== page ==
I dipped back in on Friday and it was like a flashback up there with Life On Mars. Forget the inane chats with Fry and Evans – you know they will be crass encounters – it was his hopeless talk with Tom Cruise that did it for me. Now I know Cruise is an old pro who will only give away what he wants, but that is no excuse for babbling on over him like an idiot and asking one daft closed question after another, building up to a cross examination about his farting habits. Can Ross and his researchers, producers, and writers not come up with half a dozen decent questions for a fascinating double A-list star like Cruise. If not, then why the heck do they have the keys to this show.

Ross’s career should survive his foul mouth, no problem. But it should not survive gross incompetence at the very thing he is hired to do: interview. Give this wannabe comedian £6m for a game show and be done with it. Then get a journalist in his interviewing chair. I’ve heard enough.

Woss is wubbish at interwoowing

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For professional reasons, I have recently been plugging into the oeuvre of TV “investigative journalist” Jacques Peretti and I admit I am totally astonished at the projection his documentaries are afforded by Channel 4.

He seems a nice enough fellow and clearly sincere, but he is somewhat deluded by the seriousness and revelatory value of his “investigations”. At best, they are gossamer thin and reliant on twice-removed sources linked together by a droning monolgue of half-baked, pub-style pontification. Jacques reckons he is cerebrally unraveling his subjects. He is not. As Ally Ross, TV critic of The Sun, brilliantly put it a while back – “Jacques Peretti is the Zen Buddhist of stating the bleeding obvious”.

I had to chuckle last night when I saw Jacques and his hairy arms on yet another plane – LA, New York, Bahamas – to track down yet another nobody who sort of knew Dodi Fayed in a nightclub. His “sources” at best are washed up rent-a-quotes who might be worth chatting to if they popped into the Soho edit suite for ten minutes. But the Bahamas for two minutes of nonsense with Johnny Gold? (Actually, I just looked out the window and now realise – if you’ve got the budget and the suntan lotion, it makes total sense.)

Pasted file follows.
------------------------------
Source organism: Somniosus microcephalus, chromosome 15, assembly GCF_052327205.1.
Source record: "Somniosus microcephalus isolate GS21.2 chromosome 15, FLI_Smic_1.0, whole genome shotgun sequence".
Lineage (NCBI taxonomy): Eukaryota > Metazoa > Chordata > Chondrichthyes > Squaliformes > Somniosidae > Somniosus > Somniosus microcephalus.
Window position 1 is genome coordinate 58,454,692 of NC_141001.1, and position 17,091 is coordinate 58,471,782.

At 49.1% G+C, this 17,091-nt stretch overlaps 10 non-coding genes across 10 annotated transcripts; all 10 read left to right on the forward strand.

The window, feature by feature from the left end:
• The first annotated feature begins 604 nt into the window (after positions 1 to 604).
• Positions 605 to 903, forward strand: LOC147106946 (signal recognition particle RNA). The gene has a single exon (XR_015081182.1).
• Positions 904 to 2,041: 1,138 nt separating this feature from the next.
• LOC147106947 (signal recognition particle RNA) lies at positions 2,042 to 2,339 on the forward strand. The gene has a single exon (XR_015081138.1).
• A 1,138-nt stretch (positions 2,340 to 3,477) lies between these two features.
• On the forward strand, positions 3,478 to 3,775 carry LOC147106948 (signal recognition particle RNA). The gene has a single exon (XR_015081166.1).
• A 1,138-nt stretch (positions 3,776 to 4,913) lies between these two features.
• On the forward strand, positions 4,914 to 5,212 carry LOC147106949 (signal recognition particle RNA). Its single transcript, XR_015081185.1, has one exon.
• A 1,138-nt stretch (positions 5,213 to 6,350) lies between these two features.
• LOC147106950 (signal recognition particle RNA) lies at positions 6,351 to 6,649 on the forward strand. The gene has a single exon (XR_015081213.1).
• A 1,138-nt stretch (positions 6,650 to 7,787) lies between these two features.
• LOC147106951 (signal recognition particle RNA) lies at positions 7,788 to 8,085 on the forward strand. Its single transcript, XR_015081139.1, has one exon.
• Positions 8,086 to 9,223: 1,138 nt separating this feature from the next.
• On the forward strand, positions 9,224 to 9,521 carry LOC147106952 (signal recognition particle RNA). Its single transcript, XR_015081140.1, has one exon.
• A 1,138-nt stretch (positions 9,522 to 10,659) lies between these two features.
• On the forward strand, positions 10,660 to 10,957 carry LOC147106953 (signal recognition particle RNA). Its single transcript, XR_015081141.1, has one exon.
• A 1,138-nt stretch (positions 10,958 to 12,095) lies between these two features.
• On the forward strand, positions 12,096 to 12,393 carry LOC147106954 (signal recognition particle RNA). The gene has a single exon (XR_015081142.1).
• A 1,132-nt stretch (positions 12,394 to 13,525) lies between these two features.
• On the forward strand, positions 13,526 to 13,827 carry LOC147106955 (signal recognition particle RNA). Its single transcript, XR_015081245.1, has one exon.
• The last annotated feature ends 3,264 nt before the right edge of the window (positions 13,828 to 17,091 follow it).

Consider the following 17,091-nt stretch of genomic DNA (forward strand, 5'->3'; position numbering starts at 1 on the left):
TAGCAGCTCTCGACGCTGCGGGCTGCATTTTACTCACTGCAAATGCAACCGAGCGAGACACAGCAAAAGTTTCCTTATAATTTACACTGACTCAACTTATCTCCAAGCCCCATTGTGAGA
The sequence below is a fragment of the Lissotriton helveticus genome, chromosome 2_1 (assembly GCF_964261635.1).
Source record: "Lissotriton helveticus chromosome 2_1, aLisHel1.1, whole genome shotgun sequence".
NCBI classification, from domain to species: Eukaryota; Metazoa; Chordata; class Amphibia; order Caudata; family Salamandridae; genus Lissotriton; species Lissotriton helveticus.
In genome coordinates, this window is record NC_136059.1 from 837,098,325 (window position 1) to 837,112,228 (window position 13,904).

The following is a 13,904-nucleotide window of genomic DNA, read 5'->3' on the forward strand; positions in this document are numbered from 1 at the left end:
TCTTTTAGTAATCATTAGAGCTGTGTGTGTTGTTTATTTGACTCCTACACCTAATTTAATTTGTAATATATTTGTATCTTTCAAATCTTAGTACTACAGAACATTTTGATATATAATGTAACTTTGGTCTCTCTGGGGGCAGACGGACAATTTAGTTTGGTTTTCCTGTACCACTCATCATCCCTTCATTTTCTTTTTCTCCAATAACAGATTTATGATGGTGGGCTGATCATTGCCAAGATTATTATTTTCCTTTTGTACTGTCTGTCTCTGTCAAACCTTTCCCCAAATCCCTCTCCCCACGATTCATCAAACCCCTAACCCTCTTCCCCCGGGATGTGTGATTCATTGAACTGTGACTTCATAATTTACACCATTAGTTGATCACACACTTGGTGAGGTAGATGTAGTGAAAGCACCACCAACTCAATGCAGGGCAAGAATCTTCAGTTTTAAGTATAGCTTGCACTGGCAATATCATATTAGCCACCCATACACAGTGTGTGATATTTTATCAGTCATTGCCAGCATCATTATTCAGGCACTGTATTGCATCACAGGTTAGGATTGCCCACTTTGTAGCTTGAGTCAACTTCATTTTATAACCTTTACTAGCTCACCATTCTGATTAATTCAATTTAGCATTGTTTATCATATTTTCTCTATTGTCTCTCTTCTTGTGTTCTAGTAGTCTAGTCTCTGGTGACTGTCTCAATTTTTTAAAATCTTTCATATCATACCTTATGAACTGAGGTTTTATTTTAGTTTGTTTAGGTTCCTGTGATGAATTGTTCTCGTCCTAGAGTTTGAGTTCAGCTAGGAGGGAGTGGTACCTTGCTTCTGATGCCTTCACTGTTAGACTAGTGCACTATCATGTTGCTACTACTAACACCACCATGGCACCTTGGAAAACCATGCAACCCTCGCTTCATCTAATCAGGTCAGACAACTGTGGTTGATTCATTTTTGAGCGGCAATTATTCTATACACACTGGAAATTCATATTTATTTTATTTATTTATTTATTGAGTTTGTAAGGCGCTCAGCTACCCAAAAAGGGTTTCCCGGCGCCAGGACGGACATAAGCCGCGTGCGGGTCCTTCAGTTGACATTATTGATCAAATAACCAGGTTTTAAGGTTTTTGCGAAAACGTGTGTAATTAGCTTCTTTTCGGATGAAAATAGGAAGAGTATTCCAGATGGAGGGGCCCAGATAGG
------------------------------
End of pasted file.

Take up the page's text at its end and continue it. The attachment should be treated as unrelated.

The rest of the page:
The repetition of the stills photos (Diana on the Jonikal) and archive footage (Dodi getting into a Ford Estate, close up of the cameraman in the reflection of the car window) was nothing short of laughable. But it is Jacques’ Mogadon delivery that takes the forehead slapping biscuit. It is as if by talking ever-so-s-l-o-w-l-y with a dense voice will give veracity and weight to his balsa revelations. It d-o-e-s n-o-t, J-a-c-q-u-e-s.

The Artist dipped in for a few minutes and witnessed Jacques’ interview in the back of a limo with some nobody who vaguely knew Dodi for a bit. In one sweeping statement, based on nothing, Jacques said that Dodi got through a kilo of cocaine a week which “would take some doing”. Before walking straight back out, the Artist observed: “He could do with a kilo of coke to liven him up.”

There is a term in the newspaper business for what Jacques does: cuts jobs. Knit together old material, add archive photos to make it look fancy, bung it all under a new headline and hope no one notices. In an hour long TV doc, there is no hiding place and the holes are too glaring to miss. How can a cuts job be worth an hour on Channel 4? And on such well visited subjects as Dodi Fayed, Paul Burrell, Michael Barrymore? Every person Jacques “investigates” can be easily filed under another journalistic term for subjects no longer of interest: “Those we used to love.”

There’s a fun documentary skit to be done on Jacques. I can even visualise the opening wide shot following the great man going about his “investigative” duties in a cuttings library. A dull, slow voice over begins to tell the story:

“This is Jacques Peretti. Who is he? What drives him? Where did he come from? What issues does he have? etc etc…”

Cut to a row of people on a sofa snoring – ZZZzzzzzzzz.

Jacques Peretti: I don’t have a bloody clue what really happened, but I’ll blag my way around the world pretending I do